It's a crucial time for Betfair in Australia, and for that matter around the world. If racing authorities manage to kick Betfair out of Australia, then the rest of the world will do their best to follow suit. The legal challenges coming up may be at least as big (and expensive) as those involved in establishing the business so far.

Curiously, the share market has reacted positively to the announcement in Australia, perhaps believing that this allows Betfair the perfect opportunity to cut their losses and abandon a portion of the company which has been very expensive to operate. However, this cuts a lot deeper than that. Authorities (sporting and government) around the globe may believe they can stick the knife even deeper into Betfair - let's face it, almost without exception, they have all despised Betfair and how it disrupts their cosy little regimes.

This story has a lot of legs yet....

Betfair vs Racing NSW verdict

The dust is now beginning to settle on the Racing NSW victory in the Federal Court case against Sportsbet and Betfair over racefields fees. The betting firms won the original case, claiming collusion between Racing NSW and TABCorp in the type of rights fees paid and how it was determined. Racing NSW head honcho Peter V'Landys, amid plenty of criticism and abuse for frivolously wasting money on legal costs, including from yours truly, refused to take the decision lying down and appealed. Many moons later, Racing NSW won that appeal, prompting the betting firms to take the case to another level with a further appeal. Forgive me for not getting the exact details of which court is which etc, but it really doesn't matter now.

That Racing NSW won the final appeal decision doesn't surprise me. After all, they had won a previous verdict so it wasn't a shock. What did leave me just a little perplexed was the unanimous judgment from a panel of seven.

Despite my background working for firstly IASBet, now a subsidiary of Sportsbet/Paddy Power, and more recently Betfair, I do wholeheartedly believe that betting companies should fund racing. And properly. Otherwise you get a situation like UK racing, where any decent horse which isn't owned by the huge breeding conglomerates will target races abroad to earn proper prizemoney. British meetings, equivalent in standard to good Melbourne or Sydney meetings, are being run for Adelaide or Hobart-level prizemoney. Step down to the lower rungs and they are racing for similar amounts to Aussie pacers and greyhounds.

Betfair and Sportsbet never shirked their responsibilities re funding racing in Australia, despite the PR spin from their opponents. They just wanted it to be based on another model which inspired competition amongst wagering operators and encouraged innovation. Hark back to the 80s and 90s where the number of new products launched by the TAB (NSW or Victoria) could probably be counted on one hand, with a couple of fingers left over. Racing lost a generation of punters because it was as bland as a Julia Gillard policy speech, with the TABs sat firmly on their laurels and watching the money roll in. The introduction of sports betting and corporate bookies plus privatisation made the TABs get off their arse and compete. Dead wood got pushed out the door and the totes modernised. Racing hasn't been the only game in town for a long, long time in Australia. Casinos, pokies and sports betting are here to stay, not to mention rival sports taking market share and general entertainment. Closing off racing to totes only would kill the game. There is no comparison with the likes of France, Japan, NZ or the US. All of those are completely different cases - the genie never goes back into the bottle.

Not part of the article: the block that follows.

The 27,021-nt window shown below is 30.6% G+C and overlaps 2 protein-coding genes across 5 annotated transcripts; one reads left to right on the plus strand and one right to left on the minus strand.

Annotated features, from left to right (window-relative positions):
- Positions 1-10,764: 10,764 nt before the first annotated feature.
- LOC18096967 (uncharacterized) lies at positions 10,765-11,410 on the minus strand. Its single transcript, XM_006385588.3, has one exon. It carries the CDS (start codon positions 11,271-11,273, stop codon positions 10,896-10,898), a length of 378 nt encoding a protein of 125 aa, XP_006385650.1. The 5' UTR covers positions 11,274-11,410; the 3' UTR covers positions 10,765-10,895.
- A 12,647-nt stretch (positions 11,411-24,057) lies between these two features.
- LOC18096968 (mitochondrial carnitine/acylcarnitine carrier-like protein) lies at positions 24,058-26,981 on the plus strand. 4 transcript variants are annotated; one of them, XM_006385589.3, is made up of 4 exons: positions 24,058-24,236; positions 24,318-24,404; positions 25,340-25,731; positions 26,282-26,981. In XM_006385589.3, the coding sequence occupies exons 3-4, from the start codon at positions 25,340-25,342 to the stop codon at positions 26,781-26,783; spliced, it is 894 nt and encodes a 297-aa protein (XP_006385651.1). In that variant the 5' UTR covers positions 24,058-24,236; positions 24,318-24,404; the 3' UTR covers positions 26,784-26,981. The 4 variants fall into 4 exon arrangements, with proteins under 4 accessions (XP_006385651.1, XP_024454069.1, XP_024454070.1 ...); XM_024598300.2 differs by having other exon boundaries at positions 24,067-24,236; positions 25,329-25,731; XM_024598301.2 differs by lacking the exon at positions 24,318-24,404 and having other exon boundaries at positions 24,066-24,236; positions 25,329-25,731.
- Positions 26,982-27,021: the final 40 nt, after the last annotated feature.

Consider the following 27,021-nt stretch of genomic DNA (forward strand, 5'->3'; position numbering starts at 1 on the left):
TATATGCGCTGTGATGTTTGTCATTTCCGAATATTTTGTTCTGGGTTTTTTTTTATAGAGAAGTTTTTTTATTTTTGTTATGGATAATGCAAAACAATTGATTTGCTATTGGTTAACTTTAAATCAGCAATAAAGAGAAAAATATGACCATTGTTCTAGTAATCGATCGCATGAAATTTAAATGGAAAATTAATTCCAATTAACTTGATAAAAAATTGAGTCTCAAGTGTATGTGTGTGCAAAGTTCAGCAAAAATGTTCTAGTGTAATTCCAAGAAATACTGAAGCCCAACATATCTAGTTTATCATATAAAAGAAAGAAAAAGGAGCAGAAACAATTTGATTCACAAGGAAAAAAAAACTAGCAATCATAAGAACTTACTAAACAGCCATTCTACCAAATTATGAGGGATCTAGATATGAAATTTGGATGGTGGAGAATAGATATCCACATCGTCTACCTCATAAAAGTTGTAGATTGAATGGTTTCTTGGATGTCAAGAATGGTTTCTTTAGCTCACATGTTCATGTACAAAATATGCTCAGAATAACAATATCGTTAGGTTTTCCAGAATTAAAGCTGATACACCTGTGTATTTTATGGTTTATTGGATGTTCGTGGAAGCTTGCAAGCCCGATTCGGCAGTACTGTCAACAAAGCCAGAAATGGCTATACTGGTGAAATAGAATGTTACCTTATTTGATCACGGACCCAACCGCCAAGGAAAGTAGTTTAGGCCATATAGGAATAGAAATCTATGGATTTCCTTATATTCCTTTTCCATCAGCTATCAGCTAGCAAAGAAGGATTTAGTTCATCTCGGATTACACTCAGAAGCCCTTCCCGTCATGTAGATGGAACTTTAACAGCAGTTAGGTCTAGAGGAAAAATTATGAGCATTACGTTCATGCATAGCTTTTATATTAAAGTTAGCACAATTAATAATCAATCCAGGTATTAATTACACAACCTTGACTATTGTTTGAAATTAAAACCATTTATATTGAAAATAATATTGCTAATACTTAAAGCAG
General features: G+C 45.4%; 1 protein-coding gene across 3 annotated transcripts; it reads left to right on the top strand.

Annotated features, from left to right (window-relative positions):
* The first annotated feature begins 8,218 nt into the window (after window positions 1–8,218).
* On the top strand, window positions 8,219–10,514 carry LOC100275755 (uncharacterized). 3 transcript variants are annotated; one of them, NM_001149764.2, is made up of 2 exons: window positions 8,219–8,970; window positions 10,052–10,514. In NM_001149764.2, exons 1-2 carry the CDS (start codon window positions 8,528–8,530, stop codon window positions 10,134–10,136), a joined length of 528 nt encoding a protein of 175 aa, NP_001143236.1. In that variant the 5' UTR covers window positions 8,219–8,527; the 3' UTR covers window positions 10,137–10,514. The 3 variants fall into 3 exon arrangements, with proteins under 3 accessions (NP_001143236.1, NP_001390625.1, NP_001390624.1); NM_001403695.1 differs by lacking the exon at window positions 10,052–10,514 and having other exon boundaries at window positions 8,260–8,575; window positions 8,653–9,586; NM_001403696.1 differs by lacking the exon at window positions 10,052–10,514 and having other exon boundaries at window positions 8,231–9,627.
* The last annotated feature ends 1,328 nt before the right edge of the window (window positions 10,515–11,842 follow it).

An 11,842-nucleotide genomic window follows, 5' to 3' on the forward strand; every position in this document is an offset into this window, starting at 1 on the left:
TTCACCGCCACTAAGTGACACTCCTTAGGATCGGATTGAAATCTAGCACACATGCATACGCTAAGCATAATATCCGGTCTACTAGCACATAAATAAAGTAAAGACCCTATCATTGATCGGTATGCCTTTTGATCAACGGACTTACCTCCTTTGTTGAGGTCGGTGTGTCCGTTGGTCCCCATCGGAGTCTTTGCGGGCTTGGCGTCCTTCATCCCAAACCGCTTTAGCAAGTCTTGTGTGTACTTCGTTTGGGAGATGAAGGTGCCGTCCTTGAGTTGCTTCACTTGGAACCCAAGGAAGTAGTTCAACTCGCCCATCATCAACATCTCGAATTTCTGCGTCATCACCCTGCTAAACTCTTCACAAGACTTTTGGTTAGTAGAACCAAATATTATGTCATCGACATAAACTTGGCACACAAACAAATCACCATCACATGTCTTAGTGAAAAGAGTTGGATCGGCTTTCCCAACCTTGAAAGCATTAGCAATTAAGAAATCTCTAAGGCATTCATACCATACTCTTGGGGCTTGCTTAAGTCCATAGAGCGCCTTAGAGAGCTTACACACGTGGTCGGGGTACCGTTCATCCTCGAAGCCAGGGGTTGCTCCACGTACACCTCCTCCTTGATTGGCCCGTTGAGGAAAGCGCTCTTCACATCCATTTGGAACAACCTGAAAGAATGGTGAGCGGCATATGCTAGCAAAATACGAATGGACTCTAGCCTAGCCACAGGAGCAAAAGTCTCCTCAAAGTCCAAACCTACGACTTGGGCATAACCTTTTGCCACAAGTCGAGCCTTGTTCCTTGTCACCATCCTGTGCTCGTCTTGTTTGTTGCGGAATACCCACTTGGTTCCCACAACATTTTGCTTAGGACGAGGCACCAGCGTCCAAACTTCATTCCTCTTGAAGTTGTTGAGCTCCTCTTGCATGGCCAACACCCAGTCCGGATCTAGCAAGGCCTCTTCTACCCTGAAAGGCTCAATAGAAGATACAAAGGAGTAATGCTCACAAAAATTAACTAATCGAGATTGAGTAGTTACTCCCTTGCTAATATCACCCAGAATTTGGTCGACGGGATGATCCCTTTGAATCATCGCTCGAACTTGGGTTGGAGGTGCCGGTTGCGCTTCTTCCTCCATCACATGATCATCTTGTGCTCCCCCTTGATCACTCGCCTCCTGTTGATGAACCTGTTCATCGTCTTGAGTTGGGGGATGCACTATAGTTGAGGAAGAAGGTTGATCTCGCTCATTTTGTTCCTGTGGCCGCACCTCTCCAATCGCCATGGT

While a turnover fee is what the TAB supporters wanted, it's worth remembering that TAB payments also equate to a figure on their (guaranteed) profits. That's all the corporates wanted. Had the governments and TABs wanted to hurt the corporates, they could have pulled their finger out and merged the main TAB pools of NSW and Victoria, taking the sting out of Best Tote products. But sometimes it seems world peace is easier to accomplish... Don't for a moment think this is only relevant to NSW and other states will stick to their own arrangements. The others will change as soon as they possibly can. Betfair's only hope of holding back the tide is convincing Racing Victoria that their fees charged on gross profits works at least as well.

So where to from here? Matt Tripp, CEO of Sportsbet, has stated in interviews that the difference is only about $1m per year anyway. Considering a fair chunk of their business is via tote derivative products and that on-course bookies used to pay 2.25% turnover tax in some states, it seems about right. So for corporate bookmakers, it appears to be a burden they can deal with without passing too much onto punters.

It's an entirely different story though for Betfair. Racing Victoria have just sent out a press release in the last hour stating they will switch to a turnover model of 1.5% for 10 months of the year, and 2% for October and November, the peak of their season. Betfair might have been able to survive on Australian racing if they were able to lobby Victoria into maintaining their status quo of a fee based on gross profits. Now they are in serious trouble re Australian racing and the Australian business in general. Huge potential ramifications, and not just in the southern hemisphere.